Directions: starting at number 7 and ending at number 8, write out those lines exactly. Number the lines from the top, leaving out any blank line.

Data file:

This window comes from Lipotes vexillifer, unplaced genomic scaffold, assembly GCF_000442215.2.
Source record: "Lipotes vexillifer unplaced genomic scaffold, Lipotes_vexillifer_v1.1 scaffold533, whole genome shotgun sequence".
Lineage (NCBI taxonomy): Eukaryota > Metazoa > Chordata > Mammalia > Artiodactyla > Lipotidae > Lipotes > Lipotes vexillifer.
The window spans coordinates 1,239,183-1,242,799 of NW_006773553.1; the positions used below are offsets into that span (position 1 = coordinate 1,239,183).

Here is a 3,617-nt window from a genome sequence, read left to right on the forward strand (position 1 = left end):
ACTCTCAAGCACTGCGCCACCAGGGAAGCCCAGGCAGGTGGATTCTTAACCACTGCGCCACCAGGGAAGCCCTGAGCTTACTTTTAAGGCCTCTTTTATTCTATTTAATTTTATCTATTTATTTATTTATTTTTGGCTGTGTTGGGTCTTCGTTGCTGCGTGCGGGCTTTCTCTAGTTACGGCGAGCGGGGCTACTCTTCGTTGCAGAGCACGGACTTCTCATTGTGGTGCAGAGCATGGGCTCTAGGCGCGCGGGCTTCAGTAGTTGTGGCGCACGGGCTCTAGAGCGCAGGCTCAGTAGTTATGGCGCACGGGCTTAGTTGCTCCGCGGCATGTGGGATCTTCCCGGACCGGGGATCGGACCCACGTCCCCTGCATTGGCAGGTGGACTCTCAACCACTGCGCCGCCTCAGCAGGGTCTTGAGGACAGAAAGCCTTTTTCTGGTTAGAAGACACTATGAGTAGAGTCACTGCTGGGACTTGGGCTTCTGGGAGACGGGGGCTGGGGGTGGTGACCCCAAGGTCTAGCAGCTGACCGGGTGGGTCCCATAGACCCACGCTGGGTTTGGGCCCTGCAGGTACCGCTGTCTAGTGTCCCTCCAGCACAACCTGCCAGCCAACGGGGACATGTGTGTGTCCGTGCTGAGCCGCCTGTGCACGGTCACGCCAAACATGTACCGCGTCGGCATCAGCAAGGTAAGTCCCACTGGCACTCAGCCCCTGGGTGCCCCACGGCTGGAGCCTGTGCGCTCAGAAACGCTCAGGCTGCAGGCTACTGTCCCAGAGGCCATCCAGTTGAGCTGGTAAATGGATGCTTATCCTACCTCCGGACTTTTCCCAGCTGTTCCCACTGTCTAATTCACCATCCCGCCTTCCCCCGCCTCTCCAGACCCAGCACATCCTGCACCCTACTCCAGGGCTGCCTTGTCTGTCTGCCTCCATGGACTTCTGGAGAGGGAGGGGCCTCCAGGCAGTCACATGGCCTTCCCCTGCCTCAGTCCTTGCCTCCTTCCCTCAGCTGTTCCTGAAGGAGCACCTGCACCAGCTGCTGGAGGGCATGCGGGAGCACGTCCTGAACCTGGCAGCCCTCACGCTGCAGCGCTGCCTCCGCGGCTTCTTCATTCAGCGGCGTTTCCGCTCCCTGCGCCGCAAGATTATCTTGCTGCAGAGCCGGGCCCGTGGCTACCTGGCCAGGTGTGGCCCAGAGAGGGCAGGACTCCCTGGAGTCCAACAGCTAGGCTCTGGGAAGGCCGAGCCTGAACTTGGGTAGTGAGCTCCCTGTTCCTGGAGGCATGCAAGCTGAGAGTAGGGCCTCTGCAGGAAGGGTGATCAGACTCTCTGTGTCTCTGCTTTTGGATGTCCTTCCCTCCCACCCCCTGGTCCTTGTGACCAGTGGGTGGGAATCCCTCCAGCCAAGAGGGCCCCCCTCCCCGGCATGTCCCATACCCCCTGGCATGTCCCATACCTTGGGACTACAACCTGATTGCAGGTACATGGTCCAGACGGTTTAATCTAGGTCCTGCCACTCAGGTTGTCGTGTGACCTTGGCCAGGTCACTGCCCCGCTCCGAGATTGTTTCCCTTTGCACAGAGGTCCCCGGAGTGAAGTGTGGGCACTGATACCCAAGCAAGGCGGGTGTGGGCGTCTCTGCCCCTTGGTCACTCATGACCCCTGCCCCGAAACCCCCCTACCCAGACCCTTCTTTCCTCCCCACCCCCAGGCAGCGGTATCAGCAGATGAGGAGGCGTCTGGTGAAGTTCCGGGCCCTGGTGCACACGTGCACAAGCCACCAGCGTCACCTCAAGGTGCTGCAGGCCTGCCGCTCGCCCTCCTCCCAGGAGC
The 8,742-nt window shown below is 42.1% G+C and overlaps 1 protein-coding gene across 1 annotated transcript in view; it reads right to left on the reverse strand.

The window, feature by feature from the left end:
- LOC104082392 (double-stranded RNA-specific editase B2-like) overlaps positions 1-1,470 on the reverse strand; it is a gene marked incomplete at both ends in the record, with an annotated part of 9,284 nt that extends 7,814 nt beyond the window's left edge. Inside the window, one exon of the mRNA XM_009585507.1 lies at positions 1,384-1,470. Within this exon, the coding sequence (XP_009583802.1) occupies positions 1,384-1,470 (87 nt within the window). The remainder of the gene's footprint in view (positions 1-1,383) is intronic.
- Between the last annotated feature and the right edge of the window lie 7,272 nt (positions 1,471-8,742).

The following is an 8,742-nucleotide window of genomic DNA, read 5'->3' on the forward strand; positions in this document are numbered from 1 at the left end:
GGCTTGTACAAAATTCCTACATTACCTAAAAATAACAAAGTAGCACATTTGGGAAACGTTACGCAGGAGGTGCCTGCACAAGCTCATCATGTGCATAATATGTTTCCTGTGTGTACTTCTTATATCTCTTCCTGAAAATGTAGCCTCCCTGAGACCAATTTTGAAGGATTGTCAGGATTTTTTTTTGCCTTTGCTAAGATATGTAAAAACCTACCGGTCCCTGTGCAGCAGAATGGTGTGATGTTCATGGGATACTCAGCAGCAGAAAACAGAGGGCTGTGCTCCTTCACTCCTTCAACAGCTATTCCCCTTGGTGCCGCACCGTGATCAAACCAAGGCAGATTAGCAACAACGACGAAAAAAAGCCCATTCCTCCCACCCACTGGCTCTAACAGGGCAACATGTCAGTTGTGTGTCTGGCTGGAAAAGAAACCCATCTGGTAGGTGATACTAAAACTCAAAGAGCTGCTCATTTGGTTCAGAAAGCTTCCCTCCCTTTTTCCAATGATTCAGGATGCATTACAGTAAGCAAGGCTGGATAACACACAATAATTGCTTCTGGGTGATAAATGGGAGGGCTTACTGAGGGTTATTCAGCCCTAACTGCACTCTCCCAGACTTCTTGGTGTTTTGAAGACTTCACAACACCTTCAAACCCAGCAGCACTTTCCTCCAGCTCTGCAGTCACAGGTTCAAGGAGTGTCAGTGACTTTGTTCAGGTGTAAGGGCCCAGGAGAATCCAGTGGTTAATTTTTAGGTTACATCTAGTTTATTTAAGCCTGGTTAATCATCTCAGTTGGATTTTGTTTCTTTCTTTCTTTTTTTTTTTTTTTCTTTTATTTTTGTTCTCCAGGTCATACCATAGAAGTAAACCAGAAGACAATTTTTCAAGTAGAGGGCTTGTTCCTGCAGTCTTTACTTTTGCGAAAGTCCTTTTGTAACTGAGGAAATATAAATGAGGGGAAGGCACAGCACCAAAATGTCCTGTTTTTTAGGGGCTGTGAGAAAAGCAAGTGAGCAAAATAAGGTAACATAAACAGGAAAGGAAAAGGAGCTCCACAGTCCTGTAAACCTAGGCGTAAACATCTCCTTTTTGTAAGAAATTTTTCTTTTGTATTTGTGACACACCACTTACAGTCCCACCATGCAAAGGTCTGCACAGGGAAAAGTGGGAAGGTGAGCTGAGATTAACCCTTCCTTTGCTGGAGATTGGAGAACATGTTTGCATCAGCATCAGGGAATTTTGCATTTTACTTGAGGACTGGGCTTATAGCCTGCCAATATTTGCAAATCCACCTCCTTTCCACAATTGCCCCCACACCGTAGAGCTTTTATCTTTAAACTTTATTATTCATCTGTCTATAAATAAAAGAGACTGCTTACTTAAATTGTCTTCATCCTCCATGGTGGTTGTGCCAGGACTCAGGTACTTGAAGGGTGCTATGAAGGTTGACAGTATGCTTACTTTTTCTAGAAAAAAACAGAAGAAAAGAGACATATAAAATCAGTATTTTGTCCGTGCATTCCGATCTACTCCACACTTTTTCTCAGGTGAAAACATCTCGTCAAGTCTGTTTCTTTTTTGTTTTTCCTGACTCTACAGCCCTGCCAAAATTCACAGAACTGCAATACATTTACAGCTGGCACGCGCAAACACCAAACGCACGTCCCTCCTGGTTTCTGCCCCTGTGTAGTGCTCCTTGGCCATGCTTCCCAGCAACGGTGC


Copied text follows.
The 8,742-nt window shown below is 42.1% G+C and overlaps 1 protein-coding gene across 1 annotated transcript in view; it reads right to left on the reverse strand.

The window, feature by feature from the left end: